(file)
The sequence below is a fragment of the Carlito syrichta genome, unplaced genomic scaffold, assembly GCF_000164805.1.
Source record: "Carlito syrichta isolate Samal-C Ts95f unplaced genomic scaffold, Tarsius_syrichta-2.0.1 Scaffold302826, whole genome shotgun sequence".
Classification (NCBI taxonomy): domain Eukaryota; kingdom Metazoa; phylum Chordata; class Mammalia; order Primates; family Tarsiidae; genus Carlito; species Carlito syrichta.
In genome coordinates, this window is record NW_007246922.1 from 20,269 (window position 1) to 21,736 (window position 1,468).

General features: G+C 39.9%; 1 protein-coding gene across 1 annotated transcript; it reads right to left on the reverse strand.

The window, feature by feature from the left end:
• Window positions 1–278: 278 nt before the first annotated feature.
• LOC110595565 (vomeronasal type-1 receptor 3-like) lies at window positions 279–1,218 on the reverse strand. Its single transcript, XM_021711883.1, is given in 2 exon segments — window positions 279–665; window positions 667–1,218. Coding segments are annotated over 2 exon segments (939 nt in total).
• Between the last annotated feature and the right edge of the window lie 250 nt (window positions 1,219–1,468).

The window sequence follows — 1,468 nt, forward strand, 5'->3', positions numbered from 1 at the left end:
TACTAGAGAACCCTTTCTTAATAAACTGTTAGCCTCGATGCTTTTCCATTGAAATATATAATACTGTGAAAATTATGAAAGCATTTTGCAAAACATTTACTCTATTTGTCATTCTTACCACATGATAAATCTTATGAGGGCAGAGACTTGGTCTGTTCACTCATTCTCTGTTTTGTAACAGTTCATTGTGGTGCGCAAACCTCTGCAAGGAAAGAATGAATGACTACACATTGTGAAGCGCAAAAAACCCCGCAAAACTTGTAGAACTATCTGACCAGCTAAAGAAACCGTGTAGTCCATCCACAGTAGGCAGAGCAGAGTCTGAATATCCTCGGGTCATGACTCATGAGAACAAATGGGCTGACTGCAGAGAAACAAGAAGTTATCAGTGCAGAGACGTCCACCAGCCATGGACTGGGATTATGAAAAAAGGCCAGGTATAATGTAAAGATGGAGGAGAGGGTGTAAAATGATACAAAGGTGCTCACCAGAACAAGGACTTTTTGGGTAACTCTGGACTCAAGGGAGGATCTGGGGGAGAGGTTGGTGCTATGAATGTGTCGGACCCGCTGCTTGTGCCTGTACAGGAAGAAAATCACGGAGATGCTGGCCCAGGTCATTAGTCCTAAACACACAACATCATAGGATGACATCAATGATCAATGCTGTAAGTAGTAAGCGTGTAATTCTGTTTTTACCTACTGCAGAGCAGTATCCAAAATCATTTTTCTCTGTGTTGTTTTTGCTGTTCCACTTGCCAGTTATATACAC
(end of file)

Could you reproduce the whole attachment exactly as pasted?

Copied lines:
The sequence below is a fragment of the Carlito syrichta genome, unplaced genomic scaffold, assembly GCF_000164805.1.
Source record: "Carlito syrichta isolate Samal-C Ts95f unplaced genomic scaffold, Tarsius_syrichta-2.0.1 Scaffold302826, whole genome shotgun sequence".
Classification (NCBI taxonomy): domain Eukaryota; kingdom Metazoa; phylum Chordata; class Mammalia; order Primates; family Tarsiidae; genus Carlito; species Carlito syrichta.
In genome coordinates, this window is record NW_007246922.1 from 20,269 (window position 1) to 21,736 (window position 1,468).

General features: G+C 39.9%; 1 protein-coding gene across 1 annotated transcript; it reads right to left on the reverse strand.

The window, feature by feature from the left end:
• Window positions 1–278: 278 nt before the first annotated feature.
• LOC110595565 (vomeronasal type-1 receptor 3-like) lies at window positions 279–1,218 on the reverse strand. Its single transcript, XM_021711883.1, is given in 2 exon segments — window positions 279–665; window positions 667–1,218. Coding segments are annotated over 2 exon segments (939 nt in total).
• Between the last annotated feature and the right edge of the window lie 250 nt (window positions 1,219–1,468).

The window sequence follows — 1,468 nt, forward strand, 5'->3', positions numbered from 1 at the left end:
TACTAGAGAACCCTTTCTTAATAAACTGTTAGCCTCGATGCTTTTCCATTGAAATATATAATACTGTGAAAATTATGAAAGCATTTTGCAAAACATTTACTCTATTTGTCATTCTTACCACATGATAAATCTTATGAGGGCAGAGACTTGGTCTGTTCACTCATTCTCTGTTTTGTAACAGTTCATTGTGGTGCGCAAACCTCTGCAAGGAAAGAATGAATGACTACACATTGTGAAGCGCAAAAAACCCCGCAAAACTTGTAGAACTATCTGACCAGCTAAAGAAACCGTGTAGTCCATCCACAGTAGGCAGAGCAGAGTCTGAATATCCTCGGGTCATGACTCATGAGAACAAATGGGCTGACTGCAGAGAAACAAGAAGTTATCAGTGCAGAGACGTCCACCAGCCATGGACTGGGATTATGAAAAAAGGCCAGGTATAATGTAAAGATGGAGGAGAGGGTGTAAAATGATACAAAGGTGCTCACCAGAACAAGGACTTTTTGGGTAACTCTGGACTCAAGGGAGGATCTGGGGGAGAGGTTGGTGCTATGAATGTGTCGGACCCGCTGCTTGTGCCTGTACAGGAAGAAAATCACGGAGATGCTGGCCCAGGTCATTAGTCCTAAACACACAACATCATAGGATGACATCAATGATCAATGCTGTAAGTAGTAAGCGTGTAATTCTGTTTTTACCTACTGCAGAGCAGTATCCAAAATCATTTTTCTCTGTGTTGTTTTTGCTGTTCCACTTGCCAGTTATATACAC